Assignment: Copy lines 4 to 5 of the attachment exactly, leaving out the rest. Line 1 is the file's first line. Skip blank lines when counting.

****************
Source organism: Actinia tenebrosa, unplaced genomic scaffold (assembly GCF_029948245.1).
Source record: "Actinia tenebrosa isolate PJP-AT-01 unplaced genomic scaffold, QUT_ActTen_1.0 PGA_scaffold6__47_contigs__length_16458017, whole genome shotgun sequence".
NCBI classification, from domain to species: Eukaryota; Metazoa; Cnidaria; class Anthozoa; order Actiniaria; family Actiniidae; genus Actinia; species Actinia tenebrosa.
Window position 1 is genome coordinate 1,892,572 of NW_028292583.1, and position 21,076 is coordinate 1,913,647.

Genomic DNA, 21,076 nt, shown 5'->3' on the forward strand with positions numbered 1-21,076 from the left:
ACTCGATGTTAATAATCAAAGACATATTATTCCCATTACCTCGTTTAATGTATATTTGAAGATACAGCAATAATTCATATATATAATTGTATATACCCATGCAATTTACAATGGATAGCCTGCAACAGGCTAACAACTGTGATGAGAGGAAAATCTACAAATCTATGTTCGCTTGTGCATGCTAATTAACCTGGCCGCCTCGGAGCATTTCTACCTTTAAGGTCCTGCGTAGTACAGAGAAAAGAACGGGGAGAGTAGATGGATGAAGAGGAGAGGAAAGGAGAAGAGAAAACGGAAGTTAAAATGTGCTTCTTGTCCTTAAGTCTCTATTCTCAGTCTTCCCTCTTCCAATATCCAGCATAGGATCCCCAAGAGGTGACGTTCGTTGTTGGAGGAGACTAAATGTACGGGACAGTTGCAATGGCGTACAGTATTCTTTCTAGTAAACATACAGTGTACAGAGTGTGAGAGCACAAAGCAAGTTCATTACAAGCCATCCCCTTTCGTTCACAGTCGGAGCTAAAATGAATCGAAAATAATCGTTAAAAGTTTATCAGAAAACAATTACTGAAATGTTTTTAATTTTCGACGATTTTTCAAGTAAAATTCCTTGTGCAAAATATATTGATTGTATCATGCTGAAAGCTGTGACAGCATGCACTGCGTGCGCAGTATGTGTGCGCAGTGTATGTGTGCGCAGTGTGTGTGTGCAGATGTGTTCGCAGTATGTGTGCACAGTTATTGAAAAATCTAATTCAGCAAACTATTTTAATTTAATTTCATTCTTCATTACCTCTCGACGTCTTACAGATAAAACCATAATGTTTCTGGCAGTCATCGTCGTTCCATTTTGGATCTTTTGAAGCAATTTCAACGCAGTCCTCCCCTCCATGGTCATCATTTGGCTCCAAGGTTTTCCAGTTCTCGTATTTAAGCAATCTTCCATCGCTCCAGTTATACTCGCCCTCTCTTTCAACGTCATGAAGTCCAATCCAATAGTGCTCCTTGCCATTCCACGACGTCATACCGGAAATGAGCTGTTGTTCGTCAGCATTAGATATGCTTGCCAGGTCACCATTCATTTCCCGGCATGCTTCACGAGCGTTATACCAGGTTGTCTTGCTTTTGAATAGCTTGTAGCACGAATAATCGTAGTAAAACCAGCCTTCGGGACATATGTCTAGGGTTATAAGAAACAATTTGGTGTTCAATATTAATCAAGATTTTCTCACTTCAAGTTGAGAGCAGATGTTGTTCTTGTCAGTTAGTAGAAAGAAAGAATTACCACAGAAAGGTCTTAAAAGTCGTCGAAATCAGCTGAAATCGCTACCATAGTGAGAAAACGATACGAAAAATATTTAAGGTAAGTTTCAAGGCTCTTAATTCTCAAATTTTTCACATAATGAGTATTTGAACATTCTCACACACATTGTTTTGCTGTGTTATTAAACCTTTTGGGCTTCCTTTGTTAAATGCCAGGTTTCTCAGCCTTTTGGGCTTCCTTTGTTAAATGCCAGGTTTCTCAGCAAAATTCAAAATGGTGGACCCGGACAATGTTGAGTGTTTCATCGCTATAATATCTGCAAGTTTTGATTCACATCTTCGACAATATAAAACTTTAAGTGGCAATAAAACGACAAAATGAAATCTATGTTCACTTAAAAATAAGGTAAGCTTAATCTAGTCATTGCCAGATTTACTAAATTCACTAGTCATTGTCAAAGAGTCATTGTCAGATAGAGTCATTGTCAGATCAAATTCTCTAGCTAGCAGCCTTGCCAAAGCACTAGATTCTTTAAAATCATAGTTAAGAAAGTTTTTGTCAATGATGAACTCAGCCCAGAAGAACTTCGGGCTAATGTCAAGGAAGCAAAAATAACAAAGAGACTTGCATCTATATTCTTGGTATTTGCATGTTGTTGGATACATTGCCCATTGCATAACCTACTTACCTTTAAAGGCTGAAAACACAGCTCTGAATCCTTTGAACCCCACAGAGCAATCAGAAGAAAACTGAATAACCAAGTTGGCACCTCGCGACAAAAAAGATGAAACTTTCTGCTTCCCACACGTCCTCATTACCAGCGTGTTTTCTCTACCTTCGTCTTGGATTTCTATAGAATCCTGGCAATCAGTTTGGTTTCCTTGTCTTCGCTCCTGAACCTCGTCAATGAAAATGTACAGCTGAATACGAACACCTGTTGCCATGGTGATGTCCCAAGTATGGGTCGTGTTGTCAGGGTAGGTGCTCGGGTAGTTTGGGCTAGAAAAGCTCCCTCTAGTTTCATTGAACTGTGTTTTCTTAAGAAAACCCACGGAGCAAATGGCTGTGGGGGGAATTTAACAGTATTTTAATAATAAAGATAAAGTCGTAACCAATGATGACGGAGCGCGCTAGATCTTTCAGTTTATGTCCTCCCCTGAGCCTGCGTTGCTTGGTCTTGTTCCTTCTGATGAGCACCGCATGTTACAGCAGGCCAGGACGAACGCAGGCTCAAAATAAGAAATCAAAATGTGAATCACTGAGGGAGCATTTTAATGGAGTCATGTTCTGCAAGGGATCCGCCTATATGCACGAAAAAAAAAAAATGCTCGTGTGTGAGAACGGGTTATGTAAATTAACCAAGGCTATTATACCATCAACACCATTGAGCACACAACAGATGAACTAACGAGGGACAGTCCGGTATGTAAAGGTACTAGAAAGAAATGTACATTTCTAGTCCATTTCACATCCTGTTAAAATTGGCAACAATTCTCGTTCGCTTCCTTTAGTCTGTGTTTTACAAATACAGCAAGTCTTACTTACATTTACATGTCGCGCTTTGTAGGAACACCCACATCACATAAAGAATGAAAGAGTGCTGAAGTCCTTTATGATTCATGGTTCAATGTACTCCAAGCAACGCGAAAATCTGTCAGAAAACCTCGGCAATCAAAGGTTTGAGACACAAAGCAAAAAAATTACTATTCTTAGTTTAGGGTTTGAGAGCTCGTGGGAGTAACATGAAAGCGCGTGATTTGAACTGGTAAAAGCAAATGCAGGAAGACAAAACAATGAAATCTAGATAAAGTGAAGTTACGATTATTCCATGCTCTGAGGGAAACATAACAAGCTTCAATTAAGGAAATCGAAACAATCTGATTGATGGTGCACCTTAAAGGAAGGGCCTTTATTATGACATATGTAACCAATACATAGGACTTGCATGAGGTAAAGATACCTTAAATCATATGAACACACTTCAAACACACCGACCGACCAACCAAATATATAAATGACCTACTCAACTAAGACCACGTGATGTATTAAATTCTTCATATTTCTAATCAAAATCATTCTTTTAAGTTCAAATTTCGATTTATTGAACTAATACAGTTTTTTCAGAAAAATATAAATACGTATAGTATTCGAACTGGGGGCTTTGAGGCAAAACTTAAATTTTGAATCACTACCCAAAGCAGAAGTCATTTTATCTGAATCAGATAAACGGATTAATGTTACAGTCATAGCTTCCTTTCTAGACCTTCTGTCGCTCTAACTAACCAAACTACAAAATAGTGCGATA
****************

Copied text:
Window position 1 is genome coordinate 1,892,572 of NW_028292583.1, and position 21,076 is coordinate 1,913,647.

Genomic DNA, 21,076 nt, shown 5'->3' on the forward strand with positions numbered 1-21,076 from the left: